The Basics of AWS Billing Data
AWS billing data can be accessed a couple different ways. Each has its own pros and cons, but in the end it comes down to how deeply you want to dig into the data. The spectrum goes from simply viewing and paying your bill all the way to downloading granular usage data that can be used to fuel machine learning recommendations and forecasts.
Let’s look at the two key ways to access and use your billing data: the AWS Billing Console and the Cost and Usage Report (CUR) file.
AWS Billing Console
The AWS Billing Console has a variety of tools and products to help you make sense of your billing data:
- Billing Dashboard gives you a basic overview of your AWS billing and usage, such as your monthly costs to date and your biggest spending services.
- Bills has all your past bills for accounting or reference.
- Budgets provides you the ability to set custom budget alerts.
- Cost Explorer lets you take a fuller look at costs than the Billing Dashboard does.
- Reserved Instance Reporting shows you core data to track Reserved Instance usage.
- Cost and Usage Reports contain the most comprehensive data about your AWS account.
The various out-of-box tools help translate your bill from a spreadsheet of data into a graphical representation that makes it easier to see your usage. For example, AWS Cost Explorer includes reports like Monthly Costs by AWS Service or Monthly Costs by Linked Account.
A good way to look at the AWS Billing Console tools is as a way to map costs to AWS parameters like AWS Service, Linked Accounts, Regions or RI usage. If you have a good idea of exactly how those parameters relate to your business, then you can use them to help gain valuable insights.
That being said, many businesses want to dig deeper into their AWS data and map it more directly to their company structure. That’s where the AWS Cost and Usage Reports come in. CUR files are the most comprehensive source for data about your AWS account. In your quest to fully manage your AWS spend, CUR is your ultimate tool for cloud usage.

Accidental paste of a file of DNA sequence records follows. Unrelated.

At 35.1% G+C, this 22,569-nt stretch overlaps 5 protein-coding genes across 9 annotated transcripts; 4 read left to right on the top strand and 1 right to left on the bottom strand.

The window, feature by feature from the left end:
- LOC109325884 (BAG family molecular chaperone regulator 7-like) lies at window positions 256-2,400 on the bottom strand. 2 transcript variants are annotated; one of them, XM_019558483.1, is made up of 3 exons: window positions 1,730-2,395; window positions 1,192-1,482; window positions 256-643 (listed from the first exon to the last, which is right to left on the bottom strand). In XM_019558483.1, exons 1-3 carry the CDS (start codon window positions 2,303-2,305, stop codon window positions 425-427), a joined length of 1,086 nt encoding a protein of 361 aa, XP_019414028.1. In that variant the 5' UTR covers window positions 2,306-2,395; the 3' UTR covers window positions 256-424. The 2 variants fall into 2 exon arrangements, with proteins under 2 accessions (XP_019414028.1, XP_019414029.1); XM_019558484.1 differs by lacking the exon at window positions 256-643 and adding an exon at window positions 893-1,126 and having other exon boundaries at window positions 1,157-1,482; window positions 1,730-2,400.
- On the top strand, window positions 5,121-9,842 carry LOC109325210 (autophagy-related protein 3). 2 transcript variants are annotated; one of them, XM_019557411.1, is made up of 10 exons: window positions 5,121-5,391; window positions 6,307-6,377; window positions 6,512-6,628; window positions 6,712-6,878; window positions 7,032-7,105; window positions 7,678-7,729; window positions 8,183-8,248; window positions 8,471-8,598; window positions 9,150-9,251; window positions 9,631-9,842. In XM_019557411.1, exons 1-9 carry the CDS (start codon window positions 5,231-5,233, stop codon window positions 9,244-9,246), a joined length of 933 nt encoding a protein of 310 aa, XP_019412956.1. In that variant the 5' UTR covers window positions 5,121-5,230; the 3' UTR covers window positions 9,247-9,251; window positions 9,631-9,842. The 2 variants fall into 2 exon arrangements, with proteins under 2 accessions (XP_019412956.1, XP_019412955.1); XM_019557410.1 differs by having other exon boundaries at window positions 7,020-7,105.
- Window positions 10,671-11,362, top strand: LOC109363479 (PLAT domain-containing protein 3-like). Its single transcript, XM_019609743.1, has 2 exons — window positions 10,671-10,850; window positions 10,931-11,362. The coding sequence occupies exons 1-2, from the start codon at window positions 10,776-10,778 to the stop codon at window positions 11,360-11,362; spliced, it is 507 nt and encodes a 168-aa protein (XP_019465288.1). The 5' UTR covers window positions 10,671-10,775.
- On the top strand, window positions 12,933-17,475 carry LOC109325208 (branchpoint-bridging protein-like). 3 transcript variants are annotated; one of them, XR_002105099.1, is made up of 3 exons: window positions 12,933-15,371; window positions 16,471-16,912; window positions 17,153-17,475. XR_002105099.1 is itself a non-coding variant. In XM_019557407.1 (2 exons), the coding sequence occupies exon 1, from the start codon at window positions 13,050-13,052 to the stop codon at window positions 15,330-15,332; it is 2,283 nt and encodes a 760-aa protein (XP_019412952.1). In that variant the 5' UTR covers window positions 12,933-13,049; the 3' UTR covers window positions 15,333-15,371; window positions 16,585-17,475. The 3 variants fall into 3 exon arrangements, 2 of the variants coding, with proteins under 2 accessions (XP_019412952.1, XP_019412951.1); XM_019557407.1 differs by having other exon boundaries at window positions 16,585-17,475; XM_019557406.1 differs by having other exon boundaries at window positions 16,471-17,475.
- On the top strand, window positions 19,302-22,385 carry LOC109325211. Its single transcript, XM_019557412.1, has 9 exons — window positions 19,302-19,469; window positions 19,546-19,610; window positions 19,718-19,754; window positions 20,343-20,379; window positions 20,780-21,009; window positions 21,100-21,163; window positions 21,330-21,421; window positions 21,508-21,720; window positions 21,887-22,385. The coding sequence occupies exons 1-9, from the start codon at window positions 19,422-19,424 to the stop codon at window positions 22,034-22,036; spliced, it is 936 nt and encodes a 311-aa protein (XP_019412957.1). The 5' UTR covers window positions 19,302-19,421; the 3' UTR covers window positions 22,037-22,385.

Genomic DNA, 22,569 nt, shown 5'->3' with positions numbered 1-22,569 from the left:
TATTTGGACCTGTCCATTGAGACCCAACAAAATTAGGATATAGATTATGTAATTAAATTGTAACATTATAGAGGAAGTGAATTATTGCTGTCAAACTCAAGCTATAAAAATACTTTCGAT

Also, the AWS Billing Console will only ever show you AWS data. If you have a multi-cloud infrastructure, then you’ll need to use the CUR file and a cloud cost management tool to view the billing data from all of your cloud providers in one place.
Cost and Usage Reports
The central promise of AWS is that you only pay for what you use, measured down to the second. The CUR file is where they prove that promise, providing detailed usage data that’s incredibly granular. All told, a CUR file for a mature AWS infrastructure can contain hundreds of millions of lines.
As you can imagine, managing and storing a file this massive is a little trickier than just downloading a CSV file every now and then — especially since AWS updates the CUR many times a day. To help make storage and updates easier, part of setting up your account for CUR includes creating an S3 bucket to hold the CUR files. Accessing the CUR is then a matter of syncing with the S3 bucket, ideally with a tool that can make full use of the data. From the S3 bucket, the file can be downloaded, transferred into services like RedShift or directly queried using Amazon Athena.
At Cloudability, the CUR file is the source of truth for AWS accounts. When setting up accounts, we connect directly to the S3 bucket. Whenever AWS updates the CUR file, we update the data in our platform.
The CUR file is the most complete data that you can possibly get about your AWS cost and usage, which also means it’s the most versatile and flexible format for your data. The raw nature of CUR data allows you to normalize, analyze and map that data to your company’s structure, which means you’ll be able to get more dependable insights and make stronger business decisions about your AWS cloud.
Ready to use your AWS Billing Data to optimize your cloud costs? Download our Guide to AWS Billing Data: How to Use Your AWS Billing Data to Optimize Cloud Costs.